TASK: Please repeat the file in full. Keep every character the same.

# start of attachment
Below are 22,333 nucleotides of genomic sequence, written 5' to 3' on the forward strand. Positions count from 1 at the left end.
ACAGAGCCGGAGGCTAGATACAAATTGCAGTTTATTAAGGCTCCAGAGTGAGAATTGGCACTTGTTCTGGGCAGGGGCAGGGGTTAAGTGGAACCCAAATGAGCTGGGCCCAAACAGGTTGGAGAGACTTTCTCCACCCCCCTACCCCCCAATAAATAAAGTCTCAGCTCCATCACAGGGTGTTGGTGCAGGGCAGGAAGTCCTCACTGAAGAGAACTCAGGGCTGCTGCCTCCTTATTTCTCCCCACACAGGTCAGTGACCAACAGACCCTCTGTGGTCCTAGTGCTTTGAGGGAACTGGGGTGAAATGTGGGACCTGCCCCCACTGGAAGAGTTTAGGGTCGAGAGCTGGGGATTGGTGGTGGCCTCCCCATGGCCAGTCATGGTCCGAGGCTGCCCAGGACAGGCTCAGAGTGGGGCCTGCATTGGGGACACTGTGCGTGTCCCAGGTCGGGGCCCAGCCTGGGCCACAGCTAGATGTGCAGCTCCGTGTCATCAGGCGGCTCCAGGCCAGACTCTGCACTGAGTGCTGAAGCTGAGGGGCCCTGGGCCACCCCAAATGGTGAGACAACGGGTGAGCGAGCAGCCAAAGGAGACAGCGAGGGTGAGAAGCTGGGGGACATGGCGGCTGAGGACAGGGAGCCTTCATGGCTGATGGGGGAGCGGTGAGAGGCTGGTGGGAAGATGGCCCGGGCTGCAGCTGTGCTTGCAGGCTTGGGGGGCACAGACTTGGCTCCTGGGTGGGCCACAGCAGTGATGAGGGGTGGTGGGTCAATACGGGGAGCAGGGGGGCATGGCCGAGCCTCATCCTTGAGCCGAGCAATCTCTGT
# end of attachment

Below are 22,333 nucleotides of genomic sequence, written 5' to 3' on the forward strand. Positions count from 1 at the left end.
ACAGAGCCGGAGGCTAGATACAAATTGCAGTTTATTAAGGCTCCAGAGTGAGAATTGGCACTTGTTCTGGGCAGGGGCAGGGGTTAAGTGGAACCCAAATGAGCTGGGCCCAAACAGGTTGGAGAGACTTTCTCCACCCCCCTACCCCCCAATAAATAAAGTCTCAGCTCCATCACAGGGTGTTGGTGCAGGGCAGGAAGTCCTCACTGAAGAGAACTCAGGGCTGCTGCCTCCTTATTTCTCCCCACACAGGTCAGTGACCAACAGACCCTCTGTGGTCCTAGTGCTTTGAGGGAACTGGGGTGAAATGTGGGACCTGCCCCCACTGGAAGAGTTTAGGGTCGAGAGCTGGGGATTGGTGGTGGCCTCCCCATGGCCAGTCATGGTCCGAGGCTGCCCAGGACAGGCTCAGAGTGGGGCCTGCATTGGGGACACTGTGCGTGTCCCAGGTCGGGGCCCAGCCTGGGCCACAGCTAGATGTGCAGCTCCGTGTCATCAGGCGGCTCCAGGCCAGACTCTGCACTGAGTGCTGAAGCTGAGGGGCCCTGGGCCACCCCAAATGGTGAGACAACGGGTGAGCGAGCAGCCAAAGGAGACAGCGAGGGTGAGAAGCTGGGGGACATGGCGGCTGAGGACAGGGAGCCTTCATGGCTGATGGGGGAGCGGTGAGAGGCTGGTGGGAAGATGGCCCGGGCTGCAGCTGTGCTTGCAGGCTTGGGGGGCACAGACTTGGCTCCTGGGTGGGCCACAGCAGTGATGAGGGGTGGTGGGTCAATACGGGGAGCAGGGGGGCATGGCCGAGCCTCATCCTTGAGCCGAGCAATCTCTGT